That One Time I Held My Tongue

I am a teacher. I began teaching when I was 23 years old, but my mom would tell you it started much earlier than that, teaching my stuffed animals about classroom procedures, math and how to properly read a book. (I was a bit uptight and strict seven year old.) I also consider myself an advocate for students in education, researching, reading, learning and encouraging others to implement good first instruction, quality curriculum, but mostly literacy with authentic applications. Over the last few years, I have been given opportunities to present and teach educators at conferences with CUE, the Writing Project and other local organizations, passing along my passion for doing what is right for children.

But I’m also a parent. I have a 14 and 12 year old in the public school system. My 14 year old does school well. She knows how to play the game, even when she thinks the rules are ridiculous. She can learn from anyone, even a teacher who left a packet of worksheets on her desk with a bold face due date and no instructions. She can figure it out. I’ve always believed she could learn in a room full of just books. She loves learning. I’ve never worried about her.

My 12 year old learns constantly on his own, as well, but he would forget the packet of worksheets the moment he got home. He would be too busy experimenting with dry ice or making masking tape sculptures from videos he saw on Youtube. School isn’t hard for him, but organization and the “rules” of school often elude him. With him, I have to pay close attention: check the planner, check the online grade book.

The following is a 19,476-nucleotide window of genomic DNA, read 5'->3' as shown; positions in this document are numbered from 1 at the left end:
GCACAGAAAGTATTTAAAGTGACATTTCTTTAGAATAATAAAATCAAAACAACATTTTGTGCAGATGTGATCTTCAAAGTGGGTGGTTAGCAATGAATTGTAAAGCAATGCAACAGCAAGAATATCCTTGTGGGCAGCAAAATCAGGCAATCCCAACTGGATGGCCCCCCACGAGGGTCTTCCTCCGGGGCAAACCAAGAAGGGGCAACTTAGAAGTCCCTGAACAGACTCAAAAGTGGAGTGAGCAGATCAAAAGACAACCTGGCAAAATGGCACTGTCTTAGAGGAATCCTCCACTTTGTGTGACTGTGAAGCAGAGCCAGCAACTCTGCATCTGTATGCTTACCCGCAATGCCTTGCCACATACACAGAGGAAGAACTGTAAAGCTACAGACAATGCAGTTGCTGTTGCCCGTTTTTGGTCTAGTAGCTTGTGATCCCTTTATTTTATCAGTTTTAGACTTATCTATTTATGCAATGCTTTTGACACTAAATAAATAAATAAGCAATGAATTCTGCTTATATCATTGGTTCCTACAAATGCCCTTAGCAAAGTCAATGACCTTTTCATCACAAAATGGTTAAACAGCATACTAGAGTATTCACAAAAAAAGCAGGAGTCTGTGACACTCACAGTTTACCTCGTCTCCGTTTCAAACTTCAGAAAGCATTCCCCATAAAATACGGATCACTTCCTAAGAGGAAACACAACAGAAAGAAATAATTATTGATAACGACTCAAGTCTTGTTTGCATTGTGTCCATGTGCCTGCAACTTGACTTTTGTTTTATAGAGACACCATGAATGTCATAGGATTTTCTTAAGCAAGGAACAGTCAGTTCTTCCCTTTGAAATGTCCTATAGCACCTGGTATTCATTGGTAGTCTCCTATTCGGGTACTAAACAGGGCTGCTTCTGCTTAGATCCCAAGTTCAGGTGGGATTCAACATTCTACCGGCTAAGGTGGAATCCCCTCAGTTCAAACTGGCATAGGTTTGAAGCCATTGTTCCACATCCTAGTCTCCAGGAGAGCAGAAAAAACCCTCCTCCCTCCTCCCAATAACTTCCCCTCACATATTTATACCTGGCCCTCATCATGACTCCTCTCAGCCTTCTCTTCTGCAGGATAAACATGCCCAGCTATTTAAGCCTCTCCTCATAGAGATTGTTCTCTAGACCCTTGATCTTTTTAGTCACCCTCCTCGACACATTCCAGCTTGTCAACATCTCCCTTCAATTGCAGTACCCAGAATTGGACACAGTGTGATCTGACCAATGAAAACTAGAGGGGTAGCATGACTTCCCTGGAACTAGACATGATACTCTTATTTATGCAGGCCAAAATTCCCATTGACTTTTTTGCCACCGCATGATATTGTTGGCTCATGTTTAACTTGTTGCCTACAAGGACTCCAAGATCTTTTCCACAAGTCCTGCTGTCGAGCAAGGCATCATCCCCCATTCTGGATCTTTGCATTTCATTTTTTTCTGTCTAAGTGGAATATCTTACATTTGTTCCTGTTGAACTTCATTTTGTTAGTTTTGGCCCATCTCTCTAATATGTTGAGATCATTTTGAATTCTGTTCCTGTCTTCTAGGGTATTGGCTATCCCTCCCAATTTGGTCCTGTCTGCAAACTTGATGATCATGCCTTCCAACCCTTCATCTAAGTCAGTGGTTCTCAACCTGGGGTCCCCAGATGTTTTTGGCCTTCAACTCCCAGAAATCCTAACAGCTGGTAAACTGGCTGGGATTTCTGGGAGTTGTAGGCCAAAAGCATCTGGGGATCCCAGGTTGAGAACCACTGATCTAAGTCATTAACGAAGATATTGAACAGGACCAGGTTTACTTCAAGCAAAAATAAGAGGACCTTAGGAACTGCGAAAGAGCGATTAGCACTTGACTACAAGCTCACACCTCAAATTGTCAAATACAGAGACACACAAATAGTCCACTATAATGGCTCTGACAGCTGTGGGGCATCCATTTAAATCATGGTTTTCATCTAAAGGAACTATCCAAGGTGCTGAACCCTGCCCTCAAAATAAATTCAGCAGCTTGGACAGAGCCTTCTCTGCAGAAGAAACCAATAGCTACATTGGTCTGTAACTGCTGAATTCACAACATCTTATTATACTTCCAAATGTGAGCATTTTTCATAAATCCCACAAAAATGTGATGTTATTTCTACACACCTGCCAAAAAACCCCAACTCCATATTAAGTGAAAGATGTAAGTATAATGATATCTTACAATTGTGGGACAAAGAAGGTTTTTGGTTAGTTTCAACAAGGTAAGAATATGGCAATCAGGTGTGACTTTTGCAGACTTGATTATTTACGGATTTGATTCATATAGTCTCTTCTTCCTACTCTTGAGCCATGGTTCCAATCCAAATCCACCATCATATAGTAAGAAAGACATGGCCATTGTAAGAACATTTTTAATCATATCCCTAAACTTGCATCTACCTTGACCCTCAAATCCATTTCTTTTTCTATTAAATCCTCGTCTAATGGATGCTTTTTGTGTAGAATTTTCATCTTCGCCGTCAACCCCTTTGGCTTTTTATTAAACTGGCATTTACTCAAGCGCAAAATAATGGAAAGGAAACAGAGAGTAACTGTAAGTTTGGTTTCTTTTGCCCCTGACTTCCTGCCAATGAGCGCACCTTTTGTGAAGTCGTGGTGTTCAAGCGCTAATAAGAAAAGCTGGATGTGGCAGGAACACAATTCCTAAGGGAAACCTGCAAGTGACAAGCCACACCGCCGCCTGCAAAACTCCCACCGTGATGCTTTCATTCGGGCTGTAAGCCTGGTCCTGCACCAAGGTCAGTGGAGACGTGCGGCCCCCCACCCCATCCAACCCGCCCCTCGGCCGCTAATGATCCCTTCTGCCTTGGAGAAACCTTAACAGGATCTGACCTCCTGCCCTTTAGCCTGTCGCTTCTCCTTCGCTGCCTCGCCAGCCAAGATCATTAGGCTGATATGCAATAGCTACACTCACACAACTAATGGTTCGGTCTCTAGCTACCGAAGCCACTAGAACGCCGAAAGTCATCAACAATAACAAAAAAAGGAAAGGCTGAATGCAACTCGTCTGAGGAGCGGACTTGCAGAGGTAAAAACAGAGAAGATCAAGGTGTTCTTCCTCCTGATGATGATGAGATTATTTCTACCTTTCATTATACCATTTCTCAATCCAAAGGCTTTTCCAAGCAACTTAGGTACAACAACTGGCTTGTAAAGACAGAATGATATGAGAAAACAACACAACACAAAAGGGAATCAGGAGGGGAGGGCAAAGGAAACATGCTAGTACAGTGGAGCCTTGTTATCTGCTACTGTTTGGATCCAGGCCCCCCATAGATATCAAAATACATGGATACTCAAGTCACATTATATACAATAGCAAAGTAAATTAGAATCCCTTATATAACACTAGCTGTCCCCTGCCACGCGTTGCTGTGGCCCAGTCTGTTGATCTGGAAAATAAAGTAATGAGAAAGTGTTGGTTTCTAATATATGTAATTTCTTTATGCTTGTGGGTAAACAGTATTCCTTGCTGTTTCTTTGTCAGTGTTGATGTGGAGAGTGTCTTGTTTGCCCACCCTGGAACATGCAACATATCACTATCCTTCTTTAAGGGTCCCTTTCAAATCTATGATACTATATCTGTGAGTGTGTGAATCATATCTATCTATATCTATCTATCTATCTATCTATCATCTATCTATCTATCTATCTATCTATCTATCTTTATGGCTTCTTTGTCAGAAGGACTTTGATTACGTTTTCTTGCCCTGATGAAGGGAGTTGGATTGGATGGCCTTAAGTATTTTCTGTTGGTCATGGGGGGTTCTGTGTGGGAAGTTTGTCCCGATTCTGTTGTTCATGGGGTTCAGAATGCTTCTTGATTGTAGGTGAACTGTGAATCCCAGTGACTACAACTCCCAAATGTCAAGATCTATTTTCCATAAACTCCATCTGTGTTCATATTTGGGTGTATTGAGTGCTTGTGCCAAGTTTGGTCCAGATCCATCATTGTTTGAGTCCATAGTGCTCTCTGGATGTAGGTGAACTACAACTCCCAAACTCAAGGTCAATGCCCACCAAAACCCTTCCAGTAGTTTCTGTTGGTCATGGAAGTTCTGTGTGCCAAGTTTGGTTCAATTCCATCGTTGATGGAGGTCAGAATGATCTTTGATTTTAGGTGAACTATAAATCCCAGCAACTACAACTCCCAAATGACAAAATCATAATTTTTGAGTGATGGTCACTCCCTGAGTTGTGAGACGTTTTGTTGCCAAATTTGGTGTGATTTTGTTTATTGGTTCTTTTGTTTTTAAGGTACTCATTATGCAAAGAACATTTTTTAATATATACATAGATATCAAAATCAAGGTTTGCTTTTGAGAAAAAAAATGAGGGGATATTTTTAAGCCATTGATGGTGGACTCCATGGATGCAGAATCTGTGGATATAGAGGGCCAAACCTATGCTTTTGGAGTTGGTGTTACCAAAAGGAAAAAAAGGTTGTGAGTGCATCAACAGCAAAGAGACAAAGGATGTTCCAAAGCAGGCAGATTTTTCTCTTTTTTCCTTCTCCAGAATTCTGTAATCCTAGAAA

My conundrum: what do I do when I see the assignments my son brings home as nothing but busy work? What do I do when a grade for participation is labeled “assessment” in the gradebook? What do I do when my son scores 100% on every quiz, then fails the test? What do I do when his teachers’ policy is no retakes of tests, nor can he review tests to check what he did wrong? What do I do when I see my own kids’ teachers practicing instruction and assessment that seem ineffective and lacks rigor or engagement?

I do nothing. Nothing. Because I know my son needs to learn the game to be successful.  I know my son respects and adores his teachers. I know that his relationship with his teachers is far more important than his grade. I know I have done some crazy things teaching, too. I know that he still loves school, so I can’t mess that up for him.

Sometimes you need to forget you’re a teacher and be a parent, sitting on your hands and holding your tongue.

One thought on “That One Time I Held My Tongue

  1. As I sit here awake at 3am with my first born, I’m reading this through new eyes. I imagine being a teacher gets that much harder when you’re the parent of a child in school!

    Great piece, Kristina! And I’m glad I stumbled upon (yet another) post that features your common thread, your mom!

Leave a Reply

Your email address will not be published. Required fields are marked *